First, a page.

I messaged Esme hoping for the best and was pleased when she responded in perfect English. We hit it off and decided to meet for coffee in central Tehran. When we met up, it was immediately apparent that Esme was not your typical Persian girl. Maybe there was something about both being cyber-renegades, circumventing the surveillance system that assured our bond, but whatever the reasons, we talked the afternoon and then the evening away discussing our native cultures, our hopes and our dreams.
Whereas most first dates maybe end with an awkward peck on the lips and vague plans to call each other in a few days’ time, this one was different. A few days later I was standing on the roadside with Esme… preparing for a month of hitchhiking around Iran.
A Month Of Marriage In Iran
There was however one further hurdle to overcome… Another quirk of Iran’s conservative theocratic regime is that unmarried couples travelling together raise eyebrows and even risk the wrath of the religious police. We were certainly going to struggle to get a room together anyway. Fortunately, Esme had a cunning plan;
“We can get married”
Marriage! I liked Esme but, really? I had only just met her!
“It’s OK, its only a temporary marriage. They are permitted under Islamic law and it will expire in a month once you leave Iran”.
I was sold… Sort of. We spent the next day high-tailing around Tehran trying to seek out a liberal Mullah who would accept that my sudden conversion to Islam was a genuine call of faith and not just some blasphemous stunt to elope with a beautiful girl. One co-operative Mullah and $30 later, and we were married; at least for a while.
A few days later we departed, clutching our backpacks, and headed off to explore Iran together. Over the next weeks we took in the magnificent Shiraz region, the stunning, rainbow colored volcanic island of Hormuz (pictured below) and even crashed Iran’s underground party scene.
I Left My Heart In Iran
When the time came to leave Iran, I bade Esme a fond farewell and headed towards Pakistan allowing our marriage to expire. However, I just could not forget about my Persian hippy princess and we remained in regular contact. I soon arranged to meet Esme in India in a months time once my adventures in Pakistan had concluded.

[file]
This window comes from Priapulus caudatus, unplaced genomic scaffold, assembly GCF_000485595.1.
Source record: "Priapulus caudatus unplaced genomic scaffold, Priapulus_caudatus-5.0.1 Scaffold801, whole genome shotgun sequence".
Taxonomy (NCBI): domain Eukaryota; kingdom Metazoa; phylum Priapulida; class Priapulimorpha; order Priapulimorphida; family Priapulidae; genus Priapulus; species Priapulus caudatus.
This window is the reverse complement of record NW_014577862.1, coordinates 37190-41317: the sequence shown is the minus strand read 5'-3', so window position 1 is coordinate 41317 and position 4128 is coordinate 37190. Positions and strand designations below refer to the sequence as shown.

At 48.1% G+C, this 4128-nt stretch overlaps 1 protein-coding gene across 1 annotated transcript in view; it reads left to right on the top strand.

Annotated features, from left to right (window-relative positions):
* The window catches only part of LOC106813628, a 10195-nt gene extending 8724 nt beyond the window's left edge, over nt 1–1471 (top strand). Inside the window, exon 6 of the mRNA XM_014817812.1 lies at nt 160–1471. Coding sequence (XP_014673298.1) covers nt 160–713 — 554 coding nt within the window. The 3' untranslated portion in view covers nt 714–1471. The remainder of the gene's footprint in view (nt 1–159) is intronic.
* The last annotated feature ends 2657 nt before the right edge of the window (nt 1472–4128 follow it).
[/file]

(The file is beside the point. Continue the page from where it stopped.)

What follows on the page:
The rest as they say, is also now Hatton history. Me and Esme met up in India, drove a multi-colured Tuk Tuk across the subcontinent, crossed back into Pakistan for a while and then returned to Iran where I met her family and we had a second, more permanent, wedding. I’m not due to return to England for some time now but when I do I can’t wait for Esme to meet my parents, I guess we’ll probably have to have a third wedding and, of course, my massive Irish family, to whom I owe my Irish citizenship and therefore this wonderful change in my life, will attend to watch me marry a Persian Princess from Absurdistan… It’ll be quite a party.
Thinking of travelling Iran solo but having doubts? Here are a few FAQs, but in short: don’t listen to the media, go see for yourself!
Is It Safe To Travel To Iran?
Absolutely. Despite its bad reputation in the international political arena, Iran / Tehran is an incredibly safe place for solo travellers. The Iranian people are friendly and hospitable and the firm rule of law ensures even more peace, serenity and order than most western countries. Iran is a hell of a lot safer than London that’s for sure.
Can Americans Travel To Iran?
The situation for the past years has been that Americans (like Britains) can visit Iran as part of an organised, state approved tour group and need to have a guide with them at all times. However, following the United States’s travel ban on Iranians, it seems likely that Iran may respond in kind. Check your embassy for up to date information.
What Are the Best Things to Do in Iran?
Iran’s attractions are numerous, and you’ll undoubtedly end up extending your trip! A month is a good amount of time to backpack Iran on your own, and you should be able to see most of the country’s main attractions in that time. The chances are your trip will begin in Tehran, which is a fantastic place to spend a few days. The ancient ruins of Persepolis are the country’s headline attraction, although Kandovan, Iran’s answer to Cappadocia, is just as good for my money. Iran’s second city of Shiraz is home to the stunning masjad-e Nasir-al-Molk Mosque and the magical, rainbow coloured island of Hormuz is perhaps the closest to heaven I have ever found on earth!
About the author
Will Hatton is currently on a 3 year solo travel adventure from the UK to Papua New Guinea. Follow along at The Broke Backpacker.